⅓ cup small dry shrimp (the kind you can easily purchase at Global Foods or an International market)
2 small packages rice vermicelli pasta ( 2 cups when they are wet and chopped ) also available at Global Foods or in the Chinese food section of the supermarket.
4 tbs Soy sauce
2 tbs Sesame oil
2-3 tsp Salt
Add soy sauce, salt, pepper and sesame oil ( half quantity as indicated ) to the ground pork
Chop the cabbage into very thin strips and sprinkle with salt in order to get out the water.
Dry the cabbage by rolling it in a clean dry towel. Twist the towel to eliminate all liquid.
Put the angel hair in a bowl and cover with hot water in order to soften it. Once cooked thru, drain, chop them very fine and set aside.
Put the shrimp in another bowl and cover with hot water. Once softened, chop into tiny pieces.
Chop ginger, and scallion to tiny pieces and set aside.
Mix all the ingredients with the ground pork, add the other half part of salt, soy sauce and sesame oil, adjust the taste.
Assembly: Take one dumpling wrapper, place a tsp of filling in the center. Wet the tip of index finger in water and run around the edge of the wrapper. Fold over and press gently, folding over wrapper as you go to create a dumpling. Make sure the edges are secure or you will lose your filling during the cooking process. Place dumplings on a cookie sheet lined with wax paper.
Cooking Directions: In a chicken-fryer styled pan bring approx. 3 cups water to a boil - You will need to add water in the cooking process, so adjust this initial amount of water accordingly. Add several dumplings to boiling water, making sure they each have enough room to not touch. When the water starts boiling again, add a cup of cold water.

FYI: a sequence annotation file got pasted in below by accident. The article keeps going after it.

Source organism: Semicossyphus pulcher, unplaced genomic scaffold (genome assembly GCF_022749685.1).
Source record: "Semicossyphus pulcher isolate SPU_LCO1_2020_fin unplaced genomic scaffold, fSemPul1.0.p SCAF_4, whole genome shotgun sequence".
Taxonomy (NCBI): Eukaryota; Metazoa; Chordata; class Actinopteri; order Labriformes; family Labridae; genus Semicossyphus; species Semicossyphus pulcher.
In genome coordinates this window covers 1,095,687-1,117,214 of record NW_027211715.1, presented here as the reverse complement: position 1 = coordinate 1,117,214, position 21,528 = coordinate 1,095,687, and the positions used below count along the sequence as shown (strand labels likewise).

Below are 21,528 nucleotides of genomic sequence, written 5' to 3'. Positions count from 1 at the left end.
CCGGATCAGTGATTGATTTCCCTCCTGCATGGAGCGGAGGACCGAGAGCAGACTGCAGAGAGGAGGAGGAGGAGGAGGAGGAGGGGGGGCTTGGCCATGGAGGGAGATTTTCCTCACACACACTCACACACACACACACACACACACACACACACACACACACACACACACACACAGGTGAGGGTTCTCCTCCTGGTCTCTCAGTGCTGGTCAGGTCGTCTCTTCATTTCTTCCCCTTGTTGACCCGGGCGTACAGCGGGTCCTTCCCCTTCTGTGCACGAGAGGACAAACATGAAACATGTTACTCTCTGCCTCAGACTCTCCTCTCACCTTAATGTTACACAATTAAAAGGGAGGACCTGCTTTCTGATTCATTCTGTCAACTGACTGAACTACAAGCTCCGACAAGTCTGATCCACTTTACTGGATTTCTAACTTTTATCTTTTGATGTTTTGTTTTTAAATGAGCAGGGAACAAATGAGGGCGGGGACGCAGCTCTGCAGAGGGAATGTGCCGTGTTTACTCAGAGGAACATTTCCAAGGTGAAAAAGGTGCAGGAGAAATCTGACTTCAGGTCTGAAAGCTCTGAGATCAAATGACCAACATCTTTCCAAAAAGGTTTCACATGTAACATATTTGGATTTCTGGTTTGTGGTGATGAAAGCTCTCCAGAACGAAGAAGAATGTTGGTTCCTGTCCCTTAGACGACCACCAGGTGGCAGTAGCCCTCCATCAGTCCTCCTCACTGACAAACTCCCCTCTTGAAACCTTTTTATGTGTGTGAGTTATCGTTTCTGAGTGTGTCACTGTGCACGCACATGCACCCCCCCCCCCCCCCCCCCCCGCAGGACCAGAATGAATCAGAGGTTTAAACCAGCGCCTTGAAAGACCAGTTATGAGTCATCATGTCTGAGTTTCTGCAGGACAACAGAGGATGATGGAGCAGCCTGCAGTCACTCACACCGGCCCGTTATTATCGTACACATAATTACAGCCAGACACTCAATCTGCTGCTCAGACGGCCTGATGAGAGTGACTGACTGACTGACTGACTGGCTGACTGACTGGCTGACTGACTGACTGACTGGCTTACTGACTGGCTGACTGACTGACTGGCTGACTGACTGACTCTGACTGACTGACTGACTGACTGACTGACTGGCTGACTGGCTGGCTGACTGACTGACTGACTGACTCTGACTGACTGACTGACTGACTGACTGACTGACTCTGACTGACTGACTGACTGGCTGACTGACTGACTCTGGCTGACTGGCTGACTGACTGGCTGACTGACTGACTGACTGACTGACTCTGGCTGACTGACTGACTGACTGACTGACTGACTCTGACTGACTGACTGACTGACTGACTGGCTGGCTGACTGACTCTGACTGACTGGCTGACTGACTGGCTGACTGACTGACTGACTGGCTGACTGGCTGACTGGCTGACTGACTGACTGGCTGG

Repeat this process three times. When the water boils again after the 3rd cup of cold water has been added your dumplings will be cooked.
Remove from hot water with a slotted spoon.
Serve immediately with sauce.
tbs soy sauce
clove garlic, chopped finely
Some sesame oil
Some rice vinegar
The smaller you can chop the ingredients the better they will blend into the ground pork.
This recipe makes approximately 100 dumplings, depending on the amount of filling you place in each dumpling.
You can find the dumpling wrappers, and other ingredients in all our local grocery stores, Global foods or in a Chinese grocery store.
I would like to take this opportunity to thank Wen Ling. She gives generously of her time and knowledge, and I am proud to call her a friend.
Thank you to all who have attended for supporting Project Graduation 2007.
P.S. – Not only was this recipe a success back then but it continues to be a favorite of this family! Dim Sum is often considered a snack but these would make a hearty appetizer and I’ve even made a meal of the them! Just add a bowl of steaming Egg Drop soup and you are good to go on a chilly evening.